Banks Set for Tough 2020 as Analysts Fear Rates, Elections
Bloomberg – Banks may be set for a harder time in the next few years as they face slowing earnings-per-share growth and mounting concern about tax hikes and tighter regulation if Democrats win in 2020, analysts say.
Citi’s Keith Horowitz sees reduced earnings forecasts as bank stock valuations are “flashing red.” He updated his estimates and price targets to incorporate four interest rate cuts through 2020, which left Citi below Street estimates for 2020 and 2021. He expects bank management teams may add lower rates to their 2020 outlooks for net interest income, or NII, which will “come in substantially lower than consensus.”
At Jefferies, analyst Ken Usdin also flagged slower earnings and “sentiment hurdles.” The elections may return the “spotlight back to regulation and taxes,” he wrote. After years of “positive developments,” there may be “concerns about rollback if the Democrats gain control of the presidency and/or Senate.” In a worse-case scenario, Usdin said, reversing tax overhaul benefits might strip 12% from earnings per share.
Bank stocks fell in Tuesday morning trading, with the KBW bank index sliding as much as 2.3%, as bonds rallied and the broader market dropped amid flaring trade tensions. Top decliners included interest-rate-sensitive Silicon Valley lender SVB Financial Group; Citizens Financial Group and Regions Financial Corp., which were downgraded earlier, and bellwethers Bank of America Corp. and Citigroup Inc., all of which shed more than 2.5%.
Jefferies’ base case is for a stable economy, but “trade talk could tip it either way,” analyst Usdin added. Credit metrics still seem benign, but Jefferies expects higher charge-offs off a low base. Attractive dividend yields and a shift toward value stocks might help banks, he said, but “EPS revisions are biased down with more rate cuts likely.” Jefferies’s base case includes two more rate cuts by the end of 2020, with a 1.50% terminal rate, and a 10-year Treasury yield around 1.75%.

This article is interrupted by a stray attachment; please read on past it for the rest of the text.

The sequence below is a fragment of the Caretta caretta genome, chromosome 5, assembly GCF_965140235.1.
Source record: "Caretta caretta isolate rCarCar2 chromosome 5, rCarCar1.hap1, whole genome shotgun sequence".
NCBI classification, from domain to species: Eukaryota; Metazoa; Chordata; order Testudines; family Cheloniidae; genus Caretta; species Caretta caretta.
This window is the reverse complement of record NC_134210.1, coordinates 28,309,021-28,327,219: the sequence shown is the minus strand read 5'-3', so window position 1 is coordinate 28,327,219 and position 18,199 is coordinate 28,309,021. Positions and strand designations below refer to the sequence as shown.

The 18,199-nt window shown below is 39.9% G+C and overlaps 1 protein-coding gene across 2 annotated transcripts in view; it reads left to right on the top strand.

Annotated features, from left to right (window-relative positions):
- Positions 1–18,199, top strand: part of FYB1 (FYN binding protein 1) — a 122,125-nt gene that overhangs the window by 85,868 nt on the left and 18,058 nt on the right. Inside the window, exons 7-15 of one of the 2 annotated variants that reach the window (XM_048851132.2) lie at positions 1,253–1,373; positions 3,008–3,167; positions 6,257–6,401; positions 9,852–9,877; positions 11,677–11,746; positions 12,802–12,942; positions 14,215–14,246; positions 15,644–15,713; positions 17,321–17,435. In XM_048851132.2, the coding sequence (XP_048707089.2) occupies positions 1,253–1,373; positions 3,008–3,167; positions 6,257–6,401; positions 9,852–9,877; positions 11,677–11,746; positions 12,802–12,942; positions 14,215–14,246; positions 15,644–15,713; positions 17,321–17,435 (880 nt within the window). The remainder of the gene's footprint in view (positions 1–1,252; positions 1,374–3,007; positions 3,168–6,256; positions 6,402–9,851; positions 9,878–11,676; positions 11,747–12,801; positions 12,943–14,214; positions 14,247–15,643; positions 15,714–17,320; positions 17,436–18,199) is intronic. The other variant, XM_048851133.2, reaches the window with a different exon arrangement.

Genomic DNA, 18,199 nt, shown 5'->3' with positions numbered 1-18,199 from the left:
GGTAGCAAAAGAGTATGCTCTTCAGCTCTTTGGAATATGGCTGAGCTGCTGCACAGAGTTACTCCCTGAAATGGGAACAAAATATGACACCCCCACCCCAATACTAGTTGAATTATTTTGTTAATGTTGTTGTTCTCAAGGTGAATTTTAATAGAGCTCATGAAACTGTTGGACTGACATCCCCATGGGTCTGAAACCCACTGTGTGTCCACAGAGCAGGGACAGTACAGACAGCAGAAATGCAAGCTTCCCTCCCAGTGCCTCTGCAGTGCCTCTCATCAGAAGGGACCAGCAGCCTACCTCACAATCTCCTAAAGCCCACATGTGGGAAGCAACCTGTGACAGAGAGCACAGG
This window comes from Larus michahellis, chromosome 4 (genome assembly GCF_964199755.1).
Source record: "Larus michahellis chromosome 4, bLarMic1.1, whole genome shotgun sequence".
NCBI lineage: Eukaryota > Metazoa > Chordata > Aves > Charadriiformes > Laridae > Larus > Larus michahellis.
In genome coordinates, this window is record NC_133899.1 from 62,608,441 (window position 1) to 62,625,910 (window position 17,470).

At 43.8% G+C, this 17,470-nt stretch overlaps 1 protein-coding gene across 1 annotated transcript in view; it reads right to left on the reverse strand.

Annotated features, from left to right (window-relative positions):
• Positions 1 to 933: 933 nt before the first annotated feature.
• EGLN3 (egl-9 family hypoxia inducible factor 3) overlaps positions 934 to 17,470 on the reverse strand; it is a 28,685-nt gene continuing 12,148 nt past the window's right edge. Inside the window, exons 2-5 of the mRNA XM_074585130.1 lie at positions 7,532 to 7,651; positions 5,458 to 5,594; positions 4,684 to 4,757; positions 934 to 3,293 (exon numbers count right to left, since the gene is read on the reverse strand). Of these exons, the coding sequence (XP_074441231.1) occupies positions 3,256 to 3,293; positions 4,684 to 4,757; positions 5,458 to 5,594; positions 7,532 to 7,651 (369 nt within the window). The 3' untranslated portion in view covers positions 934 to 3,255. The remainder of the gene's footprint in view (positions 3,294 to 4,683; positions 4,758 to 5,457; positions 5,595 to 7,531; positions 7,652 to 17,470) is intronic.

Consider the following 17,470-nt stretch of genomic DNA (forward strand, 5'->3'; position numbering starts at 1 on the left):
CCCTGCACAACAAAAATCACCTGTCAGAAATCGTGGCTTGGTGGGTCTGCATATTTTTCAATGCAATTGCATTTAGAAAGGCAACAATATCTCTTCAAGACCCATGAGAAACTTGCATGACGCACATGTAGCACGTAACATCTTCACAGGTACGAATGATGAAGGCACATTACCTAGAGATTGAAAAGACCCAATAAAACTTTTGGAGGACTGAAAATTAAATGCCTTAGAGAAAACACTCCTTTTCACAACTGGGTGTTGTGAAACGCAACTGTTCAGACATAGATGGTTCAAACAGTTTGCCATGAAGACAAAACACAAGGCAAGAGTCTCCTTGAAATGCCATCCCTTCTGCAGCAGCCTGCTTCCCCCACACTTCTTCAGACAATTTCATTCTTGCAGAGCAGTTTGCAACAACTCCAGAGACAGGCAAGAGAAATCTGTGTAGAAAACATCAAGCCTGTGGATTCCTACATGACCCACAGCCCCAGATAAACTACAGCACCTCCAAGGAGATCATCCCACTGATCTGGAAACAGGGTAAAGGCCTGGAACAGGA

Raymond James’s David Long also views earnings estimates as set to fall on lower rates. Slower loan growth will hurt banks too, as capital expenditures are poised to decline, loan pay-downs are rising, and there’s “increasing prudence among management teams at this point in the cycle.” At the same time, Long said, banks may get some relief as lower rates spur a refinancing wave, which may extend “the benign credit environment and low levels of provisioning.”
All three analysts changed some bank ratings: Horowitz cut Citizens Financial Group Inc., Regions Financial Corp., and U.S. Bancorp to sell and upgraded M&T Bank Corp. to neutral. Citi now has no buy recommendations on traditional banks. Usdin downgraded M&T and Zions Bancorp to hold from buy, and upgraded BB&T Corp., SunTrust Banks Inc. and Regions to buy from hold. Raymond James cut Cadence BanCorp to market perform and East West Bancorp Inc. to underperform.
At Stephens, analyst Terry McEvoy saw Midwest banks’ near-term credit trends as stable, with deposit costs possibly showing a “steady decline” in the fourth quarter. He cut third-quarter and 2020 estimates to account for the “challenging interest rate environment.” Based on stock price performance and present valuations, Stephens upgraded First Midwest Bancorp to overweight and cut Old National Bancorp to equal-weight.
Analysts have been cutting estimates ahead of a bank earnings season focused on interest rate pressure. Earnings reports kick off on Oct. 15, when Citigroup Inc., JPMorgan Chase & Co., Goldman Sachs Group Inc. and Wells Fargo & Co. are due to report.